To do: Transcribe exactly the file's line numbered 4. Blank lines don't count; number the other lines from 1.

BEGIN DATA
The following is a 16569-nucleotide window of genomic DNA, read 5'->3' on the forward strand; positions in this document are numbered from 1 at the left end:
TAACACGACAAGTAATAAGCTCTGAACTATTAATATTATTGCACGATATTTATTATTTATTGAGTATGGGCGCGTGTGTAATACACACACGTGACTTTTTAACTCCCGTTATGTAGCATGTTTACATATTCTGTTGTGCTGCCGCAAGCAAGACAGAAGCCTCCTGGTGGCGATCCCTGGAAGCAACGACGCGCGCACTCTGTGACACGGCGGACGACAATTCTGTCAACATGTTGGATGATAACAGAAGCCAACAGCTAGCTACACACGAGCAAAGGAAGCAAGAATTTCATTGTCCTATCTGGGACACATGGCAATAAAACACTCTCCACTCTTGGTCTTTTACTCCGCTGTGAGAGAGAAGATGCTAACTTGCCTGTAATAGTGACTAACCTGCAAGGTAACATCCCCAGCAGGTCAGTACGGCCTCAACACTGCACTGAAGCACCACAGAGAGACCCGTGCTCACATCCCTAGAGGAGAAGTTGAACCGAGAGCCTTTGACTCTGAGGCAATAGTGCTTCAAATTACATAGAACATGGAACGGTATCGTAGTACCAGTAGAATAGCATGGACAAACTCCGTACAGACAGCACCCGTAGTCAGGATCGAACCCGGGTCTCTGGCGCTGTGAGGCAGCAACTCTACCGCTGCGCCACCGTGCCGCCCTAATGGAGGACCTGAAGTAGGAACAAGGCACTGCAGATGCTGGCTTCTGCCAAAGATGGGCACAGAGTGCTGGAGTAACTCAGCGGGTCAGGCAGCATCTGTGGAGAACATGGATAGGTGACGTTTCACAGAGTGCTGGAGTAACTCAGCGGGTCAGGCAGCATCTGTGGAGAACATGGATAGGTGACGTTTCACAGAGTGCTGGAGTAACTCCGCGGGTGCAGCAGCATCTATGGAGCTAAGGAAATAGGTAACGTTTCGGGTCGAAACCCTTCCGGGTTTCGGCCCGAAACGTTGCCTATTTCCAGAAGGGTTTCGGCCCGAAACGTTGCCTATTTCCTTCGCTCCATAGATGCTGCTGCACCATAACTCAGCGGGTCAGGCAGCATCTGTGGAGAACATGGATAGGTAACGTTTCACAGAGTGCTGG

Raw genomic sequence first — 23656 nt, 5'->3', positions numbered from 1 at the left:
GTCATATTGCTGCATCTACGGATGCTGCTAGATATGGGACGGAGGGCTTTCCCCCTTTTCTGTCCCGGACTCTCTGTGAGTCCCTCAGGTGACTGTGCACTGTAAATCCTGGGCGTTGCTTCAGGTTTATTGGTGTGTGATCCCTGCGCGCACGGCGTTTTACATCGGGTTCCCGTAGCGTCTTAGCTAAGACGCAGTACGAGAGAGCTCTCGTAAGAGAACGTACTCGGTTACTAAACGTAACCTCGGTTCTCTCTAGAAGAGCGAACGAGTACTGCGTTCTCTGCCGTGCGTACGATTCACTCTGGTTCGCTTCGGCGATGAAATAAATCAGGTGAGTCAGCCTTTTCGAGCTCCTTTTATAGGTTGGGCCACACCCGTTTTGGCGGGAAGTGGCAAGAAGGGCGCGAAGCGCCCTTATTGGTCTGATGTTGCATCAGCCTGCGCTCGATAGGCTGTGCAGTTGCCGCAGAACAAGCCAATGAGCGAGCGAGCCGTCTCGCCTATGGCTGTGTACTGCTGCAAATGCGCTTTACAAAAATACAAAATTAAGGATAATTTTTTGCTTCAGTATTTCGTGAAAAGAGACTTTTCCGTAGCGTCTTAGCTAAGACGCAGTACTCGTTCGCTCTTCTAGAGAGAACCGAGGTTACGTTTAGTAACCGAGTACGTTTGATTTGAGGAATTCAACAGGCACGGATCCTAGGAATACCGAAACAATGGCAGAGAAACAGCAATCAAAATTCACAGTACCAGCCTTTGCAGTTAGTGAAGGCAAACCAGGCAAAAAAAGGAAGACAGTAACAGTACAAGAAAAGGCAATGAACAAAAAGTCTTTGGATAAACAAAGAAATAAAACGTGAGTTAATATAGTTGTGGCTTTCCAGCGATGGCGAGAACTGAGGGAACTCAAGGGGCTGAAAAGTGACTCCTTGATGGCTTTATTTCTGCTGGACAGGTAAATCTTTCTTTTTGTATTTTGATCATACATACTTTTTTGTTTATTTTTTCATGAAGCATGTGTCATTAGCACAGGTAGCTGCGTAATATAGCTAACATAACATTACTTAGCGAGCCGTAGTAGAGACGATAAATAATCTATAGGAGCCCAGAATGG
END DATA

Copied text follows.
GTCATATTGCTGCATCTACGGATGCTGCTAGATATGGGACGGAGGGCTTTCCCCCTTTTCTGTCCCGGACTCTCTGTGAGTCCCTCAGGTGACTGTGCACTGTAAATCCTGGGCGTTGCTTCAGGTTTATTGGTGTGTGATCCCTGCGCGCACGGCGTTTTACATCGGGTTCCCGTAGCGTCTTAGCTAAGACGCAGTACGAGAGAGCTCTCGTAAGAGAACGTACTCGGTTACTAAACGTAACCTCGGTTCTCTCTAGAAGAGCGAACGAGTACTGCGTTCTCTGCCGTGCGTACGATTCACTCTGGTTCGCTTCGGCGATGAAATAAATCAGGTGAGTCAGCCTTTTCGAGCTCCTTTTATAGGTTGGGCCACACCCGTTTTGGCGGGAAGTGGCAAGAAGGGCGCGAAGCGCCCTTATTGGTCTGATGTTGCATCAGCCTGCGCTCGATAGGCTGTGCAGTTGCCGCAGAACAAGCCAATGAGCGAGCGAGCCGTCTCGCCTATGGCTGTGTACTGCTGCAAATGCGCTTTACAAAAATACAAAATTAAGGATAATTTTTTGCTTCAGTATTTCGTGAAAAGAGACTTTTCCGTAGCGTCTTAGCTAAGACGCAGTACTCGTTCGCTCTTCTAGAGAGAACCGAGGTTACGTTTAGTAACCGAGTACGTTTGATTTGAGGAATTCAACAGGCACGGATCCTAGGAATACCGAAACAATGGCAGAGAAACAGCAATCAAAATTCACAGTACCAGCCTTTGCAGTTAGTGAAGGCAAACCAGGCAAAAAAAGGAAGACAGTAACAGTACAAGAAAAGGCAATGAACAAAAAGTCTTTGGATAAACAAAGAAATAAAACGTGAGTTAATATAGTTGTGGCTTTCCAGCGATGGCGAGAACTGAGGGAACTCAAGGGGCTGAAAAGTGACTCCTTGATGGCTTTATTTCTGCTGGACAGGTAAATCTTTCTTTTTGTATTTTGATCATACATACTTTTTTGTTTATTTTTTCATGAAGCATGTGTCATTAGCACAGGTAGCTGCGTAATATAGCTAACATAACATTACTTAGCGAGCCGTAGTAGAGACGATAAATAATCTATAGGAGCCCAGAATGG